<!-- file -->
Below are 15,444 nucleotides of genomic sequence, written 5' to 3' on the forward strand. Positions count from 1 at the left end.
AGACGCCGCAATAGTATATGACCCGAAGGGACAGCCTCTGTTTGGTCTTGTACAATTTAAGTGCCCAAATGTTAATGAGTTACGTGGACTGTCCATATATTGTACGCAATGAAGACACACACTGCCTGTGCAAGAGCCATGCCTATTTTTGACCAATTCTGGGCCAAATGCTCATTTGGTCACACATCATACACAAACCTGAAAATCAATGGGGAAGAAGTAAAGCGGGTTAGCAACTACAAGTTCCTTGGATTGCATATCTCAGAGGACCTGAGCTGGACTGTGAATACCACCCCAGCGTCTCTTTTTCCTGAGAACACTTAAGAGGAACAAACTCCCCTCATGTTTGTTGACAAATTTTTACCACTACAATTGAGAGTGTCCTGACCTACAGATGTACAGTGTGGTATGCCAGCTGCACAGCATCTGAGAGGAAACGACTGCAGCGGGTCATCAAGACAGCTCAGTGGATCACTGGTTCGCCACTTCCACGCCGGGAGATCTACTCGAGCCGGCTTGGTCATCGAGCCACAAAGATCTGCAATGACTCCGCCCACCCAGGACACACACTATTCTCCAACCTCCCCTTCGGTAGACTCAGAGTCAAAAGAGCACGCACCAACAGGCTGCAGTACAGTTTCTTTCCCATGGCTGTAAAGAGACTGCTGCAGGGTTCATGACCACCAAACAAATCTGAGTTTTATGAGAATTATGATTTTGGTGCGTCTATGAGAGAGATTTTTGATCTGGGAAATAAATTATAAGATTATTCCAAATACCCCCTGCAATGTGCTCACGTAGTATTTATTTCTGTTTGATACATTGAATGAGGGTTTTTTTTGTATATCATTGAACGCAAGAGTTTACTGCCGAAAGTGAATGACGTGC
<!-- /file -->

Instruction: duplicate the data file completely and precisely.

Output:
Below are 15,444 nucleotides of genomic sequence, written 5' to 3' on the forward strand. Positions count from 1 at the left end.
AGACGCCGCAATAGTATATGACCCGAAGGGACAGCCTCTGTTTGGTCTTGTACAATTTAAGTGCCCAAATGTTAATGAGTTACGTGGACTGTCCATATATTGTACGCAATGAAGACACACACTGCCTGTGCAAGAGCCATGCCTATTTTTGACCAATTCTGGGCCAAATGCTCATTTGGTCACACATCATACACAAACCTGAAAATCAATGGGGAAGAAGTAAAGCGGGTTAGCAACTACAAGTTCCTTGGATTGCATATCTCAGAGGACCTGAGCTGGACTGTGAATACCACCCCAGCGTCTCTTTTTCCTGAGAACACTTAAGAGGAACAAACTCCCCTCATGTTTGTTGACAAATTTTTACCACTACAATTGAGAGTGTCCTGACCTACAGATGTACAGTGTGGTATGCCAGCTGCACAGCATCTGAGAGGAAACGACTGCAGCGGGTCATCAAGACAGCTCAGTGGATCACTGGTTCGCCACTTCCACGCCGGGAGATCTACTCGAGCCGGCTTGGTCATCGAGCCACAAAGATCTGCAATGACTCCGCCCACCCAGGACACACACTATTCTCCAACCTCCCCTTCGGTAGACTCAGAGTCAAAAGAGCACGCACCAACAGGCTGCAGTACAGTTTCTTTCCCATGGCTGTAAAGAGACTGCTGCAGGGTTCATGACCACCAAACAAATCTGAGTTTTATGAGAATTATGATTTTGGTGCGTCTATGAGAGAGATTTTTGATCTGGGAAATAAATTATAAGATTATTCCAAATACCCCCTGCAATGTGCTCACGTAGTATTTATTTCTGTTTGATACATTGAATGAGGGTTTTTTTTGTATATCATTGAACGCAAGAGTTTACTGCCGAAAGTGAATGACGTGC